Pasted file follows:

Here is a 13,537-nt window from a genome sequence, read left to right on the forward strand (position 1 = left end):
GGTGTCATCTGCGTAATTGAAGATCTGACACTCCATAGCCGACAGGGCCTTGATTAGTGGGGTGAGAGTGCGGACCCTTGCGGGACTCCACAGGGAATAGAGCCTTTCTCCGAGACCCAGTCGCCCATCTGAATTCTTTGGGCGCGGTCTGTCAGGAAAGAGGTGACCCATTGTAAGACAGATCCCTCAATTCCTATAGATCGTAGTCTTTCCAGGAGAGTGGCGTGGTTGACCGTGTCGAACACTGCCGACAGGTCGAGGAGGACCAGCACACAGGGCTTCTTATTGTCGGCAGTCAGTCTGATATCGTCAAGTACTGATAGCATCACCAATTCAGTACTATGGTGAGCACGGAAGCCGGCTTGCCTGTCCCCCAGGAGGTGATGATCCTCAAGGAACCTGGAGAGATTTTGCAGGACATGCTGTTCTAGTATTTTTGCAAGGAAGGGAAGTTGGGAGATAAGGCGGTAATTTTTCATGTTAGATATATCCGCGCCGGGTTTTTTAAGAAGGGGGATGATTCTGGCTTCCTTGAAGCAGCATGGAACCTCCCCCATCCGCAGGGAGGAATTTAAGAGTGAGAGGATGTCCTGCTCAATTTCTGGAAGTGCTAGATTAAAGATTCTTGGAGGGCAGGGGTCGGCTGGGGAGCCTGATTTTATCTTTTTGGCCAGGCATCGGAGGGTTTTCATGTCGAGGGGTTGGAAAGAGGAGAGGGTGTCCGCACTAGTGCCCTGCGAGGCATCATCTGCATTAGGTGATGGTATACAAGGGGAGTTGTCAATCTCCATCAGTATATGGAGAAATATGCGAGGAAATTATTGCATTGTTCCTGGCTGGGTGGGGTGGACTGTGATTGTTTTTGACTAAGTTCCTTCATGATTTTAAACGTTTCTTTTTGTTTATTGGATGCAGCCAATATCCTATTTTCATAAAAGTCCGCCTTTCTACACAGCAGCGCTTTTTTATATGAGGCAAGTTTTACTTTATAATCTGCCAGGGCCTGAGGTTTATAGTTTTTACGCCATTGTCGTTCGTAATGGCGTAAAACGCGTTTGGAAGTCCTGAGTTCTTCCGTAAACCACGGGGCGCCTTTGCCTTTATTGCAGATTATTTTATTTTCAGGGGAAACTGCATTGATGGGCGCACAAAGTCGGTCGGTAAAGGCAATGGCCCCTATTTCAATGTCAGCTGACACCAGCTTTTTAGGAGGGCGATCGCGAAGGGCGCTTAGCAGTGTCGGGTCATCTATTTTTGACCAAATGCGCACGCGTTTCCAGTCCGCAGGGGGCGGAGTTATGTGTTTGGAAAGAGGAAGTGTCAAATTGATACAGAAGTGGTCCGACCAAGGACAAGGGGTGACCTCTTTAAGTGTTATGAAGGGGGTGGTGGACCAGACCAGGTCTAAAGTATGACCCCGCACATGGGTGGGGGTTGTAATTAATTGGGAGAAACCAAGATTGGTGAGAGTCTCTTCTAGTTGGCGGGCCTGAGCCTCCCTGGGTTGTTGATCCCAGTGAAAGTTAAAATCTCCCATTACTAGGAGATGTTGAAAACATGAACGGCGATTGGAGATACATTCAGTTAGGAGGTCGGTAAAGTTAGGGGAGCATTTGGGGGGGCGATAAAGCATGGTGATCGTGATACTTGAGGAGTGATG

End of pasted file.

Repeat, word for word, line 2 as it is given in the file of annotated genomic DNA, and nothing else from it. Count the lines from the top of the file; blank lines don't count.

GGTGTCATCTGCGTAATTGAAGATCTGACACTCCATAGCCGACAGGGCCTTGATTAGTGGGGTGAGAGTGCGGACCCTTGCGGGACTCCACAGGGAATAGAGCCTTTCTCCGAGACCCAGTCGCCCATCTGAATTCTTTGGGCGCGGTCTGTCAGGAAAGAGGTGACCCATTGTAAGACAGATCCCTCAATTCCTATAGATCGTAGTCTTTCCAGGAGAGTGGCGTGGTTGACCGTGTCGAACACTGCCGACAGGTCGAGGAGGACCAGCACACAGGGCTTCTTATTGTCGGCAGTCAGTCTGATATCGTCAAGTACTGATAGCATCACCAATTCAGTACTATGGTGAGCACGGAAGCCGGCTTGCCTGTCCCCCAGGAGGTGATGATCCTCAAGGAACCTGGAGAGATTTTGCAGGACATGCTGTTCTAGTATTTTTGCAAGGAAGGGAAGTTGGGAGATAAGGCGGTAATTTTTCATGTTAGATATATCCGCGCCGGGTTTTTTAAGAAGGGGGATGATTCTGGCTTCCTTGAAGCAGCATGGAACCTCCCCCATCCGCAGGGAGGAATTTAAGAGTGAGAGGATGTCCTGCTCAATTTCTGGAAGTGCTAGATTAAAGATTCTTGGAGGGCAGGGGTCGGCTGGGGAGCCTGATTTTATCTTTTTGGCCAGGCATCGGAGGGTTTTCATGTCGAGGGGTTGGAAAGAGGAGAGGGTGTCCGCACTAGTGCCCTGCGAGGCATCATCTGCATTAGGTGATGGTATACAAGGGGAGTTGTCAATCTCCATCAGTATATGGAGAAATATGCGAGGAAATTATTGCATTGTTCCTGGCTGGGTGGGGTGGACTGTGATTGTTTTTGACTAAGTTCCTTCATGATTTTAAACGTTTCTTTTTGTTTATTGGATGCAGCCAATATCCTATTTTCATAAAAGTCCGCCTTTCTACACAGCAGCGCTTTTTTATATGAGGCAAGTTTTACTTTATAATCTGCCAGGGCCTGAGGTTTATAGTTTTTACGCCATTGTCGTTCGTAATGGCGTAAAACGCGTTTGGAAGTCCTGAGTTCTTCCGTAAACCACGGGGCGCCTTTGCCTTTATTGCAGATTATTTTATTTTCAGGGGAAACTGCATTGATGGGCGCACAAAGTCGGTCGGTAAAGGCAATGGCCCCTATTTCAATGTCAGCTGACACCAGCTTTTTAGGAGGGCGATCGCGAAGGGCGCTTAGCAGTGTCGGGTCATCTATTTTTGACCAAATGCGCACGCGTTTCCAGTCCGCAGGGGGCGGAGTTATGTGTTTGGAAAGAGGAAGTGTCAAATTGATACAGAAGTGGTCCGACCAAGGACAAGGGGTGACCTCTTTAAGTGTTATGAAGGGGGTGGTGGACCAGACCAGGTCTAAAGTATGACCCCGCACATGGGTGGGGGTTGTAATTAATTGGGAGAAACCAAGATTGGTGAGAGTCTCTTCTAGTTGGCGGGCCTGAGCCTCCCTGGGTTGTTGATCCCAGTGAAAGTTAAAATCTCCCATTACTAGGAGATGTTGAAAACATGAACGGCGATTGGAGATACATTCAGTTAGGAGGTCGGTAAAGTTAGGGGAGCATTTGGGGGGGCGATAAAGCATGGTGATCGTGATACTTGAGGAGTGATG